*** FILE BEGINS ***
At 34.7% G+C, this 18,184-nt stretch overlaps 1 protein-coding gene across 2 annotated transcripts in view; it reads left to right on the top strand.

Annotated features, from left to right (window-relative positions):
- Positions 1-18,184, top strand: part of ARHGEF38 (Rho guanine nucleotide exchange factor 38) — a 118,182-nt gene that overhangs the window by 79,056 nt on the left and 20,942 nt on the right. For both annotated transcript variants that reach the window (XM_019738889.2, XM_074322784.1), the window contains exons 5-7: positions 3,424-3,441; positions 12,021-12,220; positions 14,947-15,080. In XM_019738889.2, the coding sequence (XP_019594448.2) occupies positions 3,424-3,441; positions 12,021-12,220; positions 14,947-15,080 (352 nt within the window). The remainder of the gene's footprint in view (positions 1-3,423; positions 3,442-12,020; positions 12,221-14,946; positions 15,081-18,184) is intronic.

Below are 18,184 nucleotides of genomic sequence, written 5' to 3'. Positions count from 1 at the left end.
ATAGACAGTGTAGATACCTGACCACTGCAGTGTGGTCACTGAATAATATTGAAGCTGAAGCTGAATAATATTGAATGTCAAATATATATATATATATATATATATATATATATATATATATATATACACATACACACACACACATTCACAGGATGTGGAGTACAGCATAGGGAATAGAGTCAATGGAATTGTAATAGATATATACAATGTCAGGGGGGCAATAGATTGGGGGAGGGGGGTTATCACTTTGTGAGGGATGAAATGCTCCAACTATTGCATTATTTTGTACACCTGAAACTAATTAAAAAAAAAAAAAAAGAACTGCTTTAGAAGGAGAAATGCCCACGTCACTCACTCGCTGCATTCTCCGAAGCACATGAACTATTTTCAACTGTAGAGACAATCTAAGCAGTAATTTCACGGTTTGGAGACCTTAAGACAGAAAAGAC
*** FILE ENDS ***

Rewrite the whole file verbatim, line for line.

At 34.7% G+C, this 18,184-nt stretch overlaps 1 protein-coding gene across 2 annotated transcripts in view; it reads left to right on the top strand.

Annotated features, from left to right (window-relative positions):
- Positions 1-18,184, top strand: part of ARHGEF38 (Rho guanine nucleotide exchange factor 38) — a 118,182-nt gene that overhangs the window by 79,056 nt on the left and 20,942 nt on the right. For both annotated transcript variants that reach the window (XM_019738889.2, XM_074322784.1), the window contains exons 5-7: positions 3,424-3,441; positions 12,021-12,220; positions 14,947-15,080. In XM_019738889.2, the coding sequence (XP_019594448.2) occupies positions 3,424-3,441; positions 12,021-12,220; positions 14,947-15,080 (352 nt within the window). The remainder of the gene's footprint in view (positions 1-3,423; positions 3,442-12,020; positions 12,221-14,946; positions 15,081-18,184) is intronic.

Below are 18,184 nucleotides of genomic sequence, written 5' to 3'. Positions count from 1 at the left end.
ATAGACAGTGTAGATACCTGACCACTGCAGTGTGGTCACTGAATAATATTGAAGCTGAAGCTGAATAATATTGAATGTCAAATATATATATATATATATATATATATATATATATATATATATATACACATACACACACACACATTCACAGGATGTGGAGTACAGCATAGGGAATAGAGTCAATGGAATTGTAATAGATATATACAATGTCAGGGGGGCAATAGATTGGGGGAGGGGGGTTATCACTTTGTGAGGGATGAAATGCTCCAACTATTGCATTATTTTGTACACCTGAAACTAATTAAAAAAAAAAAAAAAGAACTGCTTTAGAAGGAGAAATGCCCACGTCACTCACTCGCTGCATTCTCCGAAGCACATGAACTATTTTCAACTGTAGAGACAATCTAAGCAGTAATTTCACGGTTTGGAGACCTTAAGACAGAAAAGAC